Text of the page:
Growing Home: Fresh Veggies for Everyone

Once again a sign of life has shown up in the form of food; delicious, locally grown food.  I first mentioned the folks at Growing Home last fall when Maggie and I visited their rural farm.  A “rural farm” may sound like an oxymoron, but Growing Home also has a couple of ingenious urban farms within Chicago’s city limits.  This report from WTTW about a recent visit by Illinois policy makers to one of the city farms is a good introduction to the potential of urban farming.

[Update 12/8: I couldn’t figure out how to keep the embedded video from automatically playing.  To view the video visit the WTTW website.]

On a related note, after watching Food Inc this week* I am more convinced than ever that the issues swirling around food production and consumption in America are absolutely ones of justice.  In a future post I’d like to suggest a few reasons why more Christians could begin working for ways of farming and eating that reflect our theology, specifically our beliefs about God’s creation and God’s justice.


*Don’t watch this documentary while eating dinner.  Trust me.

searching for tomatoes in a food desert

My friend Esther Kang is the editor of Chicago Magazine online and recently sent me this fascinating article from the magazine about food deserts in Chicago.  If you’re unfamiliar with the term, the article’s author says this about food deserts,

A cluster of blocks without a corner grocery doesn’t by itself warrant the label; an entire neighborhood, or a cluster of neighborhoods, without a mainstream grocery store—such as a Jewel, a Treasure Island, or an Aldi—almost certainly does.

Three such areas have been identified in Chicago, totaling 44 square miles, including an area of the Bronzeville neighborhood where where we are planting a church.  Lack of access to healthy and affordable food is generally agreed to be a significant problem, but not everyone appreciates the food desert label.  An instructor at the UIC’s College of Applied Health Sciences is quoted in the article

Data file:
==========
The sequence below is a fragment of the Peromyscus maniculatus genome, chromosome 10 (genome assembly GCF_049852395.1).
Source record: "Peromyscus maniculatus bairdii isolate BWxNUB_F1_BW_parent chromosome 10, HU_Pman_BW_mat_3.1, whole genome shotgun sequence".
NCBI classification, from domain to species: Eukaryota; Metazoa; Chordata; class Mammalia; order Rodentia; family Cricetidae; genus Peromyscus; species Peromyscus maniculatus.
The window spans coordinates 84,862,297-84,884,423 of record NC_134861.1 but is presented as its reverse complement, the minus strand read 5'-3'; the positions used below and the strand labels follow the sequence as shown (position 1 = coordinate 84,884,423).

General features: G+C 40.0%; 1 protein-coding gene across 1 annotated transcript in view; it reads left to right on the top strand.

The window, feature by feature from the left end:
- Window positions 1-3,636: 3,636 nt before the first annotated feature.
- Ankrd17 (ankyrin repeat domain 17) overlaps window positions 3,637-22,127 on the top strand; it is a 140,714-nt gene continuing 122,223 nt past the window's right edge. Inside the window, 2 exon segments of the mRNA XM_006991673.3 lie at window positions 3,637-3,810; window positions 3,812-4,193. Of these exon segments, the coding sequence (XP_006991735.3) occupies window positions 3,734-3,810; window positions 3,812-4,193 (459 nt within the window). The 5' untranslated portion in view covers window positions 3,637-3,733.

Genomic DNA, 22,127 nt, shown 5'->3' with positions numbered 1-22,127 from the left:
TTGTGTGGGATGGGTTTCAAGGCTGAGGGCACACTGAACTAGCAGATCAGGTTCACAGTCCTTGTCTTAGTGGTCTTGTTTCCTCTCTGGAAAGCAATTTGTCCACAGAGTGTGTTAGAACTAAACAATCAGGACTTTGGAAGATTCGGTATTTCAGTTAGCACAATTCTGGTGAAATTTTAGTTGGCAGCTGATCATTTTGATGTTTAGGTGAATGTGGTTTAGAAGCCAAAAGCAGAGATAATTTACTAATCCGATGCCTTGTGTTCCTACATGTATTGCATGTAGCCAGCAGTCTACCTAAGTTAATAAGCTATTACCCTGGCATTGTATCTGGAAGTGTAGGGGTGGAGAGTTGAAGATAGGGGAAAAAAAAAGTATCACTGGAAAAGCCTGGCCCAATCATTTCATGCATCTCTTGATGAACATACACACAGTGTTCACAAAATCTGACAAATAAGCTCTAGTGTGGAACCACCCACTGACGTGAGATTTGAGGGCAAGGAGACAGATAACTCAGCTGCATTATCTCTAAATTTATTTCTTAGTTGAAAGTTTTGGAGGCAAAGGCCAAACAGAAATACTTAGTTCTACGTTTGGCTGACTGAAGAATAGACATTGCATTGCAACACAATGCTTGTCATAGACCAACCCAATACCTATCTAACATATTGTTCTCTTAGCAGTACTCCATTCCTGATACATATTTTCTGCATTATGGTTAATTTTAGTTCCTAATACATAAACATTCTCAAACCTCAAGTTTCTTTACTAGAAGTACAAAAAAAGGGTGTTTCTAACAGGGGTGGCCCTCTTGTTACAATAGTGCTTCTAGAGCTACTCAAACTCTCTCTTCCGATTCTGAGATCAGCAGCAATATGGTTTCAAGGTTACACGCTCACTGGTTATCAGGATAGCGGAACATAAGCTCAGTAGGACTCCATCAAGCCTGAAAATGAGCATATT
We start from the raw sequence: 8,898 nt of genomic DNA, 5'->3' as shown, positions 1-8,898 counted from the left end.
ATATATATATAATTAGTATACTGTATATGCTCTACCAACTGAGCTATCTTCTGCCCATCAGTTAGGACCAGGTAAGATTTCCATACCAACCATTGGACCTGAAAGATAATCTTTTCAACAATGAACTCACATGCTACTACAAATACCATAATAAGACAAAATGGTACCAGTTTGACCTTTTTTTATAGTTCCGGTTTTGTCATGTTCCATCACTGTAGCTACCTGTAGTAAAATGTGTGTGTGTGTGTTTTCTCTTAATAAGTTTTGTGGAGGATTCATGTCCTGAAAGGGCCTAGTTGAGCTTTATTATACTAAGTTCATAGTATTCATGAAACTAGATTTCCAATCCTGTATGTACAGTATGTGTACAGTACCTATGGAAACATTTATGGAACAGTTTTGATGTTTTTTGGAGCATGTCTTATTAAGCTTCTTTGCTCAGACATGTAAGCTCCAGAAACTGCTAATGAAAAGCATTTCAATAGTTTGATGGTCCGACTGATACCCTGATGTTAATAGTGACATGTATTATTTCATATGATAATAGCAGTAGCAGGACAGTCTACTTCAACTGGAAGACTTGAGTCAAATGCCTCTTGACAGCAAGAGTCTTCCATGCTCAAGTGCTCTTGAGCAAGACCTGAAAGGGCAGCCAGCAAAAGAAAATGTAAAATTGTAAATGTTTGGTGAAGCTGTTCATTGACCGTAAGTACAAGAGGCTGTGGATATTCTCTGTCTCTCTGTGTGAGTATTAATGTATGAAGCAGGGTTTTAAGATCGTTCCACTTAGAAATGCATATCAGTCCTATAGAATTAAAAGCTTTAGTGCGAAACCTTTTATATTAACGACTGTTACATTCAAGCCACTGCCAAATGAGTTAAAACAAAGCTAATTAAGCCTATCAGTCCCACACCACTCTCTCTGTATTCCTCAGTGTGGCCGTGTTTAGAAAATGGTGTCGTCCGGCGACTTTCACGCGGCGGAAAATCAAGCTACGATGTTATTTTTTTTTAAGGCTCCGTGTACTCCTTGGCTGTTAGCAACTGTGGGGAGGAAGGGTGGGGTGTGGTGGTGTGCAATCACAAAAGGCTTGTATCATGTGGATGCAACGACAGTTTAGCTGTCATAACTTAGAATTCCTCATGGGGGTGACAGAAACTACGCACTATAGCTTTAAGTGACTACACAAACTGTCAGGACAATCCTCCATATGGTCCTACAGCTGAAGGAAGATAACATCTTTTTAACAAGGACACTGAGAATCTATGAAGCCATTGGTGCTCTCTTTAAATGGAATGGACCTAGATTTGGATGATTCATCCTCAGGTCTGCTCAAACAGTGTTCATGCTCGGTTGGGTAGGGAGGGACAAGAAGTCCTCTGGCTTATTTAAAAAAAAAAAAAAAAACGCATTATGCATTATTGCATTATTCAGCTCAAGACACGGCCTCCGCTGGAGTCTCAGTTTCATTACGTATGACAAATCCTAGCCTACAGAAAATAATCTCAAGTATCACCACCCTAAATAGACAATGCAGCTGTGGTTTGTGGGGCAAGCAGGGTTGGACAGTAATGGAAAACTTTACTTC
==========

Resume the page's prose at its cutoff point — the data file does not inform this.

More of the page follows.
“As a researcher, if ‘food desert’ is something policymakers hear and want to do something about, I’m in support of it. But as a community member, it’s another negative thing about the place where I live.”

Terminology aside, the negative impact of food deserts is devastating.  While many of these neighborhoods don’t have a grocery store, there are plenty of fast food restaurants and convenience stores whose products could hardly be described as healthy.  It’s not hard to understand why cases of cancer and cardiovascular disease are significantly higher in these neighborhoods.

Then there is the economic impact.  Have you ever compared prices at your grocery store with the local convenience store?  It’s a depressing irony that those living in lower income neighborhoods often pay more for their food than do those who live in more affluent neighborhoods and suburbs.  Additionally, when those living within a food desert travel to a grocery store (a sometimes time consuming task on public transit) the money they spend will not be reinvested in their own neighborhoods, the very places most in need of economic investment.

When we lived in the suburbs it was not uncommon to hear complaints (sometimes from my own mouth) about having to visit multiple grocery stores in order to find the best deals or specific items: Jewel for the staples, Valle’s for produce, and Trader Joe’s for wine and snacks.  The inconvenience of choice masks the significant health and economic benefits that such choices provide.